Women across the world are not just entrepreneurs or career people they have families, spouses, and other responsibilities, and they are expected to play a large part in handling household and taking care of their families. These pressures of balancing between personal demands and career demands can be overwhelming and may sometimes make women abandon their careers for their families or abandon their families for their work. However there might be hope since the culture of work is shifting to allow women more flexibility, which is a good thing.
Limited Accessing Funding.
When starting a business funding is a crucial necessity. Not all business people are fortunate enough to have an investor or financier for their business and those who do know how difficult the pitching process can be. Women’s businesses are among the leading ventures that lack financial support. It is also common for women to be denied loans because of gender and cultural biases. Many institutions tend to fund male-owned businesses. A 2014 Babson College report found that less than 3% of companies with venture capital funding had female CEOs.
Inadequate Support System.
When starting an entrepreneurial venture a robust support network is essential for success. Struggling or failing in business could be the result of a lack of an adequate support system. In business, no man’s an island. So it’s no surprise that 48% of female founders report that a lack of available advisors and mentors limits their professional growth, according to Inc.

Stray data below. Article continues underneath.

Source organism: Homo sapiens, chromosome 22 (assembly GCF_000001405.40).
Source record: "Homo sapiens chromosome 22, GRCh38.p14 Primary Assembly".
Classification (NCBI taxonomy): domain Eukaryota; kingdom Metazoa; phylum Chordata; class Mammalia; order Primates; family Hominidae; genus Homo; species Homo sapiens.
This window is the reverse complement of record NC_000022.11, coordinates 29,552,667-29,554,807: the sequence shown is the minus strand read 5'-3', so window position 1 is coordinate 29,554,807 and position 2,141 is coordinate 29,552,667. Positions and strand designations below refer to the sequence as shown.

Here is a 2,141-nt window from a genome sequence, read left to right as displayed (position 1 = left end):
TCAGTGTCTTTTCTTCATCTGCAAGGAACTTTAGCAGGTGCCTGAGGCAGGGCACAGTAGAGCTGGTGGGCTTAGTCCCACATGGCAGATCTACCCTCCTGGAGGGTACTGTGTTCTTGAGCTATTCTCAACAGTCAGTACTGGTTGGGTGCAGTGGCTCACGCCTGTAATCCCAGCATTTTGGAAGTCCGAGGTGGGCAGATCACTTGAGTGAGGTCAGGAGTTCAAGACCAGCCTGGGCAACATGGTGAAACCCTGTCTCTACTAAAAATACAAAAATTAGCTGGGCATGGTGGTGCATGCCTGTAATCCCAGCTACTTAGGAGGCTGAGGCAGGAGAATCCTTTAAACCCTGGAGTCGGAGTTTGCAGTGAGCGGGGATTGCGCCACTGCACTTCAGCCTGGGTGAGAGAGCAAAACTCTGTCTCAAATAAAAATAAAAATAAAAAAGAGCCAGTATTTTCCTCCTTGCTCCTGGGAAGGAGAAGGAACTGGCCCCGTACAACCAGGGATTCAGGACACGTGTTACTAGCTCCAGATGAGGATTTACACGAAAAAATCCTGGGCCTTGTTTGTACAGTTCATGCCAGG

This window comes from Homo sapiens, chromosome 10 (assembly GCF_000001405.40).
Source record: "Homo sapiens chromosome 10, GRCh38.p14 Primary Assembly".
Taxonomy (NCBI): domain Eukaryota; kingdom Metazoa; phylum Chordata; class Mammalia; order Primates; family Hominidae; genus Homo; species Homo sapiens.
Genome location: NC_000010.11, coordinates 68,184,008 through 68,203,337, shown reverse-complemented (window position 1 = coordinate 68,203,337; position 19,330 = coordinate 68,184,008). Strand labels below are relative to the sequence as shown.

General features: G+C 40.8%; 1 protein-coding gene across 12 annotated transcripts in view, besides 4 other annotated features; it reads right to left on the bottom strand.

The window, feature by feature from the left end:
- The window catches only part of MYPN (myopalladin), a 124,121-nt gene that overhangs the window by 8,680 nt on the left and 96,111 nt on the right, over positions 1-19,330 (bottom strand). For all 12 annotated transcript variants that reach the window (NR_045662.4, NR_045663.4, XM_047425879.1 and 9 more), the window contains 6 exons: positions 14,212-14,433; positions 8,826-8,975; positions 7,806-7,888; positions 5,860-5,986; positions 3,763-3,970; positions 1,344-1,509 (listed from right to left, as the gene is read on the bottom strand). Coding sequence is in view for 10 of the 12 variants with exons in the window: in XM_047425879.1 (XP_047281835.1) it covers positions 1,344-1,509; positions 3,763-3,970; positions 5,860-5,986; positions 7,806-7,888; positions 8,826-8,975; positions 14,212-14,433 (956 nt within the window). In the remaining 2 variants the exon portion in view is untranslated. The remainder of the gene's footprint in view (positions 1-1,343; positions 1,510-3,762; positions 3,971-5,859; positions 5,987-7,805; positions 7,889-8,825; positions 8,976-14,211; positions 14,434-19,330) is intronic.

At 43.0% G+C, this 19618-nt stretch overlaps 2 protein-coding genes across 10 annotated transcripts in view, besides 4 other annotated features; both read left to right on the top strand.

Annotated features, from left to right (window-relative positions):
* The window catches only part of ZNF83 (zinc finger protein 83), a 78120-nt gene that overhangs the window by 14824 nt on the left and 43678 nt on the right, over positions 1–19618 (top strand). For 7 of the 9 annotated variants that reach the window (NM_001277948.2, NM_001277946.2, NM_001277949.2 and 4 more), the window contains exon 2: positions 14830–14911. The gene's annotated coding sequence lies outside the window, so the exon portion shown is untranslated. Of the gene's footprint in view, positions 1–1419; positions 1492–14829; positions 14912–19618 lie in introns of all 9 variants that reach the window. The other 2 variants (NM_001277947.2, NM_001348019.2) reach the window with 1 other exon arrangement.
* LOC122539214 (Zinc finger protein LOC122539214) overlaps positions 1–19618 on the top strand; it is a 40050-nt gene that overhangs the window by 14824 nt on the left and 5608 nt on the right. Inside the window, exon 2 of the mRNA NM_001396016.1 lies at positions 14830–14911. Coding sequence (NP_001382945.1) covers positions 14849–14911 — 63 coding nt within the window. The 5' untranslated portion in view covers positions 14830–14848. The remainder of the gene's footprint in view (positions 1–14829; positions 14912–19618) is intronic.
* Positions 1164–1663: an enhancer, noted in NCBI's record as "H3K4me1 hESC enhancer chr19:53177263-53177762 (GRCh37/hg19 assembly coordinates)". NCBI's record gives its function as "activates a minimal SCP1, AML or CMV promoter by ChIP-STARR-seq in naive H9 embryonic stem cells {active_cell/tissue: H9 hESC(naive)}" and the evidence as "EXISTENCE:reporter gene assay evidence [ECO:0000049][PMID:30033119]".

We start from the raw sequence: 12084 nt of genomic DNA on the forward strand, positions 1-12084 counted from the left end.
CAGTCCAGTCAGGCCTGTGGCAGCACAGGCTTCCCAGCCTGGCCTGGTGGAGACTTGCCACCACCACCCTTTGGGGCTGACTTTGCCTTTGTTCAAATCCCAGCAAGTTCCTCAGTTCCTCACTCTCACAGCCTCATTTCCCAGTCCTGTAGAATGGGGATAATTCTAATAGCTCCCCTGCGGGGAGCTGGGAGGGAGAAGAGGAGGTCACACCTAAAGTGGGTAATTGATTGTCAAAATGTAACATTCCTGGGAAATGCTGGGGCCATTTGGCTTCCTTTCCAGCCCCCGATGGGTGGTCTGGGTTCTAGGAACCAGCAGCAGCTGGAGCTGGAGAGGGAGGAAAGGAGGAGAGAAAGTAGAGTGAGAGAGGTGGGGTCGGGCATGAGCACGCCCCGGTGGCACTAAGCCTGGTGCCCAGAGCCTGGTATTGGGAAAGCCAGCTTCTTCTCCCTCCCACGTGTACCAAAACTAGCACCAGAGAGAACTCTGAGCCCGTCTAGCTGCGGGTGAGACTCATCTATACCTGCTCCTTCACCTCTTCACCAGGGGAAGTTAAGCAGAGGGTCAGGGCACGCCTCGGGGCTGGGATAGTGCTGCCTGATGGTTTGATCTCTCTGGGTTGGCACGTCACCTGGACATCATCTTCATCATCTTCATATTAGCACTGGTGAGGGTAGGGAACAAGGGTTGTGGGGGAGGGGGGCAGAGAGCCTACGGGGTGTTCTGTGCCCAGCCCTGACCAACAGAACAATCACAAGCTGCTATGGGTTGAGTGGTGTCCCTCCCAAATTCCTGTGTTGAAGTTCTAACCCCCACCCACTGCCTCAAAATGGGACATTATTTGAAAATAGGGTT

Women tend to face the greatest challenges in getting support, from lacking the relevant connections to needing financial access or emotional support. They also need mentors and sponsors to guide them in this new path. The support system is often expensive, forcing women to delay starting their businesses.
Lack of Knowledge.
Women are generally denied higher education, especially in rural areas and underdeveloped countries. Women are not allowed to enrich their knowledge in technical and research areas to introduce new products. Women’s access to this information and emerging knowledge is limited. Although it could be a result of the competitive environment, women take the extra step and seek relevant and practical information.